leah letter

With a soul this ugly, who cares about her looks?

Feminist defenses of Kellyanne Conway's appearance are beside the point.

leah letter

With a soul this ugly, who cares about her looks?

Feminist defenses of Kellyanne Conway's appearance are beside the point.
leah letter

With a soul this ugly, who cares about her looks?

Feminist defenses of Kellyanne Conway's appearance are beside the point.

In an article published over the weekend, BuzzFeed asked: How do you create sympathy for Kellyanne Conway? The answer, apparently, is to draw attention to how people are mean about her looks. An article in Sunday’s New York Times followed a similar line of logic, using random tweets and Saturday Night Live sketches as evidence of the surface-level sexism being hurled at Conway. A Vogue piece written about the Times piece said not only that sexism is bad no matter at whom it is waged, but also warned: “Perhaps Conway is using her femininity against us.” At what point does anti-sexism become sexism again?

The only thing worse than being a woman is reading shit written about women, and I should know because I write some of it! Haha. But really: Can we talk about K3lly4nn3 C0nw4y or no? Obviously, assholes in our own fucking government make it really hard to be a woman leader or even sit on a couch in a dress, but as I discussed last week, the government is full of sexist fools. Kind of similar to another industry, the media, and also the entire world. But the thing about Conway that’s strange, and that goes sadly undiscussed while her (very dry) hair is dissected strand by strand by Twitter eggs, is that there are so few historical antecedents to her in America. Despite her eye bags, Conway is the first woman to run a winning presidential campaign (obviously John Podesta did not set the bar very high for her to clear in this most recent contest, but a first is a first), and the rare woman to serve as a prominent mouthpiece for a president.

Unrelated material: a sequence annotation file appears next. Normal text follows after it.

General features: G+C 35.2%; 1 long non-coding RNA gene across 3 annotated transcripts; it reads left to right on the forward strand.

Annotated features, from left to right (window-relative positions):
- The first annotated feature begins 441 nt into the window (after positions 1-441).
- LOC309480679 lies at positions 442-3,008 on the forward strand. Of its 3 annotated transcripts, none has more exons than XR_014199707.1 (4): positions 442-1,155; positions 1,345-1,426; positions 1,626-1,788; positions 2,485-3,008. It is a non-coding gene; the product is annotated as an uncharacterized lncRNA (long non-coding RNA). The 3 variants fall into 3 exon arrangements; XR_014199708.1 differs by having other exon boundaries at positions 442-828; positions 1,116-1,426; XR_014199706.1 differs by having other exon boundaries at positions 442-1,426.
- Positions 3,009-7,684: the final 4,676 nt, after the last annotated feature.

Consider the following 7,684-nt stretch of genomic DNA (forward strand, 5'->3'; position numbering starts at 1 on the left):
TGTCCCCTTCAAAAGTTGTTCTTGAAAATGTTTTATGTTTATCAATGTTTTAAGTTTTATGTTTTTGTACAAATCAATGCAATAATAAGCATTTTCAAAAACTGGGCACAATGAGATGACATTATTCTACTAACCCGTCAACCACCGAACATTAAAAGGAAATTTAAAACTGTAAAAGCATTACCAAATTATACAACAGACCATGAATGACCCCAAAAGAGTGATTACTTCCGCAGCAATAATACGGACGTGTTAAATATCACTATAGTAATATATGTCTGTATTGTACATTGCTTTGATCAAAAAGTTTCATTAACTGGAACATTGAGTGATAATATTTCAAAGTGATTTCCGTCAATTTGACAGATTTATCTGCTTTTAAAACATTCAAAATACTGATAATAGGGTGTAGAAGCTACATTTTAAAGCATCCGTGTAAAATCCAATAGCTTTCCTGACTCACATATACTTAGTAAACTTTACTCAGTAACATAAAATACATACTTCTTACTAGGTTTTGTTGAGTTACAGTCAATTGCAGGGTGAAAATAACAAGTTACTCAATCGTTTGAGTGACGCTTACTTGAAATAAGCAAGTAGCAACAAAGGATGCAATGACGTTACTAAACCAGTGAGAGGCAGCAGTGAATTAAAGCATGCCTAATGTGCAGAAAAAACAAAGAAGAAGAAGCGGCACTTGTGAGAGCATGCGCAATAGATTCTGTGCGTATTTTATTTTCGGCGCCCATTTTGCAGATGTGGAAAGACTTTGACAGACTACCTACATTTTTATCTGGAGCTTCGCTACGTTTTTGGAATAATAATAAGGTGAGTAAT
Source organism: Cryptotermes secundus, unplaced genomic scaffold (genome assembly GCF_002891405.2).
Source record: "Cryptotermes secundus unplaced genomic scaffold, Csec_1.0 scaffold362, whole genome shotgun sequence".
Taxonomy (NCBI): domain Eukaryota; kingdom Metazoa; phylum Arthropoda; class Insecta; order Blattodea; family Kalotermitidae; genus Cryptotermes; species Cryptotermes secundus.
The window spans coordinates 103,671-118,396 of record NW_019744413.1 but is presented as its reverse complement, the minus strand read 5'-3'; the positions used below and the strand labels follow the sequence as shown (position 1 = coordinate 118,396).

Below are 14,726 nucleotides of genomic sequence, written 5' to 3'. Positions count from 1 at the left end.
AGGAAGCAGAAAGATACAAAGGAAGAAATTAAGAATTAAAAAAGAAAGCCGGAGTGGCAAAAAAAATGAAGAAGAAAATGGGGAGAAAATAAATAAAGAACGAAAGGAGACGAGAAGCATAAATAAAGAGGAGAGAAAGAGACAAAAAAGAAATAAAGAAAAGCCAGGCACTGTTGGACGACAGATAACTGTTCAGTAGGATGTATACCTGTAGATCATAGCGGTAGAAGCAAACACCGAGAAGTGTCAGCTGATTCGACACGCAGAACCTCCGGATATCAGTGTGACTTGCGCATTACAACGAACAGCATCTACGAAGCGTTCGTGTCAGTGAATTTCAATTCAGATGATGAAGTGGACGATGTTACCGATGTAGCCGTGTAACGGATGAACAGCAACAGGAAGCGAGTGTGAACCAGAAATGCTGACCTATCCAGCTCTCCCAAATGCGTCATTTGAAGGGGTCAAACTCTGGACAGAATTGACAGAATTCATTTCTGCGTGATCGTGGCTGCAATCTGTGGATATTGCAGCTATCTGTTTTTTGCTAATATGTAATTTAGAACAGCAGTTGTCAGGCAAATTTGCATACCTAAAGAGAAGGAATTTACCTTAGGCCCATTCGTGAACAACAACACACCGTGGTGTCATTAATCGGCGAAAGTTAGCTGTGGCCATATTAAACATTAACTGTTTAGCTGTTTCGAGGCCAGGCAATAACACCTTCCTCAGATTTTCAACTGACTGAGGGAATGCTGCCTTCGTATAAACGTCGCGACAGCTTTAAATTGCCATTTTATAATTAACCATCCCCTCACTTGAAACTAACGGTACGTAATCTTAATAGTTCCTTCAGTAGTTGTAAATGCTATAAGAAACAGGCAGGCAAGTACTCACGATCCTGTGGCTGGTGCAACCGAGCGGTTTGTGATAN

So what do we do with such an uncommon peacock as a powerful woman? We talk about her looks. Unlike powerful women doing things, talking about what a woman looks like is as American a tradition as the myth of personal responsibility. I’m not hopeful about the world ever arriving at a place in which people will not talk about how a famous woman looks. As long as people have eyes and brains and mouths, this stuff will be discussed. I mean, Mitch McConnell’s second chin literally touches the ground when he sits down? It’s nuts. I’m grateful, at least, that Conway has ingratiated herself enough with the president and the media to give us relief from the slough of pieces about how the only other women of influence in Trump’s sphere, Ivanka Trump and Hope Hicks, manage to be both beautiful AND classy at the same time. A true feat for the female species.